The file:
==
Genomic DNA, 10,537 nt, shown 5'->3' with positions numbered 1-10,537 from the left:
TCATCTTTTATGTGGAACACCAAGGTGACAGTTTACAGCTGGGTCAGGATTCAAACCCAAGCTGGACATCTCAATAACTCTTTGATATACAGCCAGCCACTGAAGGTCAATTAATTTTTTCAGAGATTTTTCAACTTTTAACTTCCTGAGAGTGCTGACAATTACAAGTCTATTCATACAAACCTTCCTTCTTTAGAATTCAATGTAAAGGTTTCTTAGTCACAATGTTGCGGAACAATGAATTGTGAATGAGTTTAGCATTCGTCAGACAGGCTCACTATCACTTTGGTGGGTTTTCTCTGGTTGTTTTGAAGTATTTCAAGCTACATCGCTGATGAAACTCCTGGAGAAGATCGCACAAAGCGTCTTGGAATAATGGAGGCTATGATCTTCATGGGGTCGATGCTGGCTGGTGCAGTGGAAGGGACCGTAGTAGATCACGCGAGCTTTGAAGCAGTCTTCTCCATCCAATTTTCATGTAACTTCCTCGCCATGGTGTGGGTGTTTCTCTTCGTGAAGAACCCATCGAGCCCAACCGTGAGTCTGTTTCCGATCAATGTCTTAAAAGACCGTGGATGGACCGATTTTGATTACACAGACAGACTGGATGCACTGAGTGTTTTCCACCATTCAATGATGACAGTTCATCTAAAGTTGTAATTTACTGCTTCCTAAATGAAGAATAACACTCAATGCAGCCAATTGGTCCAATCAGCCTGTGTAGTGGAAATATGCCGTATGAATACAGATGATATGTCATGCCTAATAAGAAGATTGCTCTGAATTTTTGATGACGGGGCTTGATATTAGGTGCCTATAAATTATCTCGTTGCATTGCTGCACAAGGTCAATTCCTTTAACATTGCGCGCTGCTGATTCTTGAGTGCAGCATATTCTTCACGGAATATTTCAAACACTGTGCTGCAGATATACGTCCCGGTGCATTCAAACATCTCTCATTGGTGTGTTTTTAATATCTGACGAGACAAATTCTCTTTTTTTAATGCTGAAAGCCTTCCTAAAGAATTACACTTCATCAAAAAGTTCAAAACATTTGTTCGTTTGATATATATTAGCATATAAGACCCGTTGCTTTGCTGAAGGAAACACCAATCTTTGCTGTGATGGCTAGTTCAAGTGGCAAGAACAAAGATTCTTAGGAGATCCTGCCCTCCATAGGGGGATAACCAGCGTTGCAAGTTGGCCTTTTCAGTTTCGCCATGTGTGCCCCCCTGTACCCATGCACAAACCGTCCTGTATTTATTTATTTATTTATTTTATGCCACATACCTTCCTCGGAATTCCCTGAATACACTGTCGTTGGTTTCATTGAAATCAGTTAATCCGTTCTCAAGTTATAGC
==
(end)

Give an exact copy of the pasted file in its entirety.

Genomic DNA, 10,537 nt, shown 5'->3' with positions numbered 1-10,537 from the left:
TCATCTTTTATGTGGAACACCAAGGTGACAGTTTACAGCTGGGTCAGGATTCAAACCCAAGCTGGACATCTCAATAACTCTTTGATATACAGCCAGCCACTGAAGGTCAATTAATTTTTTCAGAGATTTTTCAACTTTTAACTTCCTGAGAGTGCTGACAATTACAAGTCTATTCATACAAACCTTCCTTCTTTAGAATTCAATGTAAAGGTTTCTTAGTCACAATGTTGCGGAACAATGAATTGTGAATGAGTTTAGCATTCGTCAGACAGGCTCACTATCACTTTGGTGGGTTTTCTCTGGTTGTTTTGAAGTATTTCAAGCTACATCGCTGATGAAACTCCTGGAGAAGATCGCACAAAGCGTCTTGGAATAATGGAGGCTATGATCTTCATGGGGTCGATGCTGGCTGGTGCAGTGGAAGGGACCGTAGTAGATCACGCGAGCTTTGAAGCAGTCTTCTCCATCCAATTTTCATGTAACTTCCTCGCCATGGTGTGGGTGTTTCTCTTCGTGAAGAACCCATCGAGCCCAACCGTGAGTCTGTTTCCGATCAATGTCTTAAAAGACCGTGGATGGACCGATTTTGATTACACAGACAGACTGGATGCACTGAGTGTTTTCCACCATTCAATGATGACAGTTCATCTAAAGTTGTAATTTACTGCTTCCTAAATGAAGAATAACACTCAATGCAGCCAATTGGTCCAATCAGCCTGTGTAGTGGAAATATGCCGTATGAATACAGATGATATGTCATGCCTAATAAGAAGATTGCTCTGAATTTTTGATGACGGGGCTTGATATTAGGTGCCTATAAATTATCTCGTTGCATTGCTGCACAAGGTCAATTCCTTTAACATTGCGCGCTGCTGATTCTTGAGTGCAGCATATTCTTCACGGAATATTTCAAACACTGTGCTGCAGATATACGTCCCGGTGCATTCAAACATCTCTCATTGGTGTGTTTTTAATATCTGACGAGACAAATTCTCTTTTTTTAATGCTGAAAGCCTTCCTAAAGAATTACACTTCATCAAAAAGTTCAAAACATTTGTTCGTTTGATATATATTAGCATATAAGACCCGTTGCTTTGCTGAAGGAAACACCAATCTTTGCTGTGATGGCTAGTTCAAGTGGCAAGAACAAAGATTCTTAGGAGATCCTGCCCTCCATAGGGGGATAACCAGCGTTGCAAGTTGGCCTTTTCAGTTTCGCCATGTGTGCCCCCCTGTACCCATGCACAAACCGTCCTGTATTTATTTATTTATTTATTTTATGCCACATACCTTCCTCGGAATTCCCTGAATACACTGTCGTTGGTTTCATTGAAATCAGTTAATCCGTTCTCAAGTTATAGC